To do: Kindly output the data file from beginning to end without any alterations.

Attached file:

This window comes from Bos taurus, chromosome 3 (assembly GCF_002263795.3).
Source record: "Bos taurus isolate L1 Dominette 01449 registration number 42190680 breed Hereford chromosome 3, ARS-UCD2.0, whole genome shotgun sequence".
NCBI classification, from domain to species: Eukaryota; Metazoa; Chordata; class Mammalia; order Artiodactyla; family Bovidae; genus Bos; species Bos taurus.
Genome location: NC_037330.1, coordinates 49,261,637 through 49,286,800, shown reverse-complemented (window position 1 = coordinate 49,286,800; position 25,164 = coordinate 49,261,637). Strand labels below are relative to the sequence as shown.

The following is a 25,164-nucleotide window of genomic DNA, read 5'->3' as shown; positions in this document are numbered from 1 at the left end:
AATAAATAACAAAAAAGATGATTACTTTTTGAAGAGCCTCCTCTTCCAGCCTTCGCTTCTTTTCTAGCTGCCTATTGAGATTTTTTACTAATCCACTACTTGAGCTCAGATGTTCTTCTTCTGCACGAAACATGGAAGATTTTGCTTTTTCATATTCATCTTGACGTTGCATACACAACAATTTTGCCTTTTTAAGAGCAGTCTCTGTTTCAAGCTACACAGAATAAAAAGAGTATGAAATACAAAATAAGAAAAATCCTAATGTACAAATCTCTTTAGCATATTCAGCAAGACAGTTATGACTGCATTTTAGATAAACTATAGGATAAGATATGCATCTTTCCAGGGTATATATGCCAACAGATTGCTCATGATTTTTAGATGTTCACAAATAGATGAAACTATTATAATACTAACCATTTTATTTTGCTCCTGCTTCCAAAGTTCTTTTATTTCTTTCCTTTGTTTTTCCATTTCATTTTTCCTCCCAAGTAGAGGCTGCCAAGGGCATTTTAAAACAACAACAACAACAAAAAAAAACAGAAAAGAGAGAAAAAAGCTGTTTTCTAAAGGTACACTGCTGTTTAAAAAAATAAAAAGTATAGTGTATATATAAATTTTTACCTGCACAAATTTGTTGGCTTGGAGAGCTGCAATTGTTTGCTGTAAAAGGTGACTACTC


This window comes from Bos taurus, chromosome 3 (assembly GCF_002263795.3).
Source record: "Bos taurus isolate L1 Dominette 01449 registration number 42190680 breed Hereford chromosome 3, ARS-UCD2.0, whole genome shotgun sequence".
NCBI classification, from domain to species: Eukaryota; Metazoa; Chordata; class Mammalia; order Artiodactyla; family Bovidae; genus Bos; species Bos taurus.
Genome location: NC_037330.1, coordinates 49,261,637 through 49,286,800, shown reverse-complemented (window position 1 = coordinate 49,286,800; position 25,164 = coordinate 49,261,637). Strand labels below are relative to the sequence as shown.

The following is a 25,164-nucleotide window of genomic DNA, read 5'->3' as shown; positions in this document are numbered from 1 at the left end:
AATAAATAACAAAAAAGATGATTACTTTTTGAAGAGCCTCCTCTTCCAGCCTTCGCTTCTTTTCTAGCTGCCTATTGAGATTTTTTACTAATCCACTACTTGAGCTCAGATGTTCTTCTTCTGCACGAAACATGGAAGATTTTGCTTTTTCATATTCATCTTGACGTTGCATACACAACAATTTTGCCTTTTTAAGAGCAGTCTCTGTTTCAAGCTACACAGAATAAAAAGAGTATGAAATACAAAATAAGAAAAATCCTAATGTACAAATCTCTTTAGCATATTCAGCAAGACAGTTATGACTGCATTTTAGATAAACTATAGGATAAGATATGCATCTTTCCAGGGTATATATGCCAACAGATTGCTCATGATTTTTAGATGTTCACAAATAGATGAAACTATTATAATACTAACCATTTTATTTTGCTCCTGCTTCCAAAGTTCTTTTATTTCTTTCCTTTGTTTTTCCATTTCATTTTTCCTCCCAAGTAGAGGCTGCCAAGGGCATTTTAAAACAACAACAACAACAAAAAAAAACAGAAAAGAGAGAAAAAAGCTGTTTTCTAAAGGTACACTGCTGTTTAAAAAAATAAAAAGTATAGTGTATATATAAATTTTTACCTGCACAAATTTGTTGGCTTGGAGAGCTGCAATTGTTTGCTGTAAAAGGTGACTACTC